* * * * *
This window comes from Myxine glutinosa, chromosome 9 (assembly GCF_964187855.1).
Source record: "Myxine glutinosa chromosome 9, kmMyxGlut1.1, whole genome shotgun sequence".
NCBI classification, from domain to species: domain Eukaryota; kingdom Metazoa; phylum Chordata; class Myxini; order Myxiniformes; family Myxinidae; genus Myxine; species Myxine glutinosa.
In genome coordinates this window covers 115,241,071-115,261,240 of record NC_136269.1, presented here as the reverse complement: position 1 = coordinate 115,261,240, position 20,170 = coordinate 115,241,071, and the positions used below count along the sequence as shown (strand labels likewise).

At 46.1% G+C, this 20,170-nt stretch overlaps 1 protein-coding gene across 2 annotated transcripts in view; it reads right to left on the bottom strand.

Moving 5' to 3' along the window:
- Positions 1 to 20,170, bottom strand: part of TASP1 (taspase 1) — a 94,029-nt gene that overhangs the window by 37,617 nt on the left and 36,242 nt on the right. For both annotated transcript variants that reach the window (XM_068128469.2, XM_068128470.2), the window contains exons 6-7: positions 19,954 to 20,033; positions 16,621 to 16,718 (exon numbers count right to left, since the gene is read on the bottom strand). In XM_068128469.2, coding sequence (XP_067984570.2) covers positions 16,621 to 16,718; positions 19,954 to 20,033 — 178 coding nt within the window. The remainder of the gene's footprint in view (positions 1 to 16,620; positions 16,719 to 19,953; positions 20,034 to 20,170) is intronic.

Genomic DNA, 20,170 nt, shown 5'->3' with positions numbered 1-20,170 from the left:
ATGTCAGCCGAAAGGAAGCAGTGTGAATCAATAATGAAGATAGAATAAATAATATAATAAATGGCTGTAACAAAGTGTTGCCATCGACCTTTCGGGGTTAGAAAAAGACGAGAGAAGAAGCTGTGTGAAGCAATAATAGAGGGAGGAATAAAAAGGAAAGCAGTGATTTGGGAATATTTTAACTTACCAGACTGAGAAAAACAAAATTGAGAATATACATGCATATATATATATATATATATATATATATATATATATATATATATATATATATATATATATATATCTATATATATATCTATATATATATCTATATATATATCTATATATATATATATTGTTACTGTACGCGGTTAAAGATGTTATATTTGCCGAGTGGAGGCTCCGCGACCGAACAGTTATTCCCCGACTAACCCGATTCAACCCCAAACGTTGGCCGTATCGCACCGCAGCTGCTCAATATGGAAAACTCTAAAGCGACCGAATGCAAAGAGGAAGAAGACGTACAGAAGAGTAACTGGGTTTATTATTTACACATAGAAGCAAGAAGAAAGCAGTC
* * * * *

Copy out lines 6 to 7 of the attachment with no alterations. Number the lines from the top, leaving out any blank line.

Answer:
Moving 5' to 3' along the window:
- Positions 1 to 20,170, bottom strand: part of TASP1 (taspase 1) — a 94,029-nt gene that overhangs the window by 37,617 nt on the left and 36,242 nt on the right. For both annotated transcript variants that reach the window (XM_068128469.2, XM_068128470.2), the window contains exons 6-7: positions 19,954 to 20,033; positions 16,621 to 16,718 (exon numbers count right to left, since the gene is read on the bottom strand). In XM_068128469.2, coding sequence (XP_067984570.2) covers positions 16,621 to 16,718; positions 19,954 to 20,033 — 178 coding nt within the window. The remainder of the gene's footprint in view (positions 1 to 16,620; positions 16,719 to 19,953; positions 20,034 to 20,170) is intronic.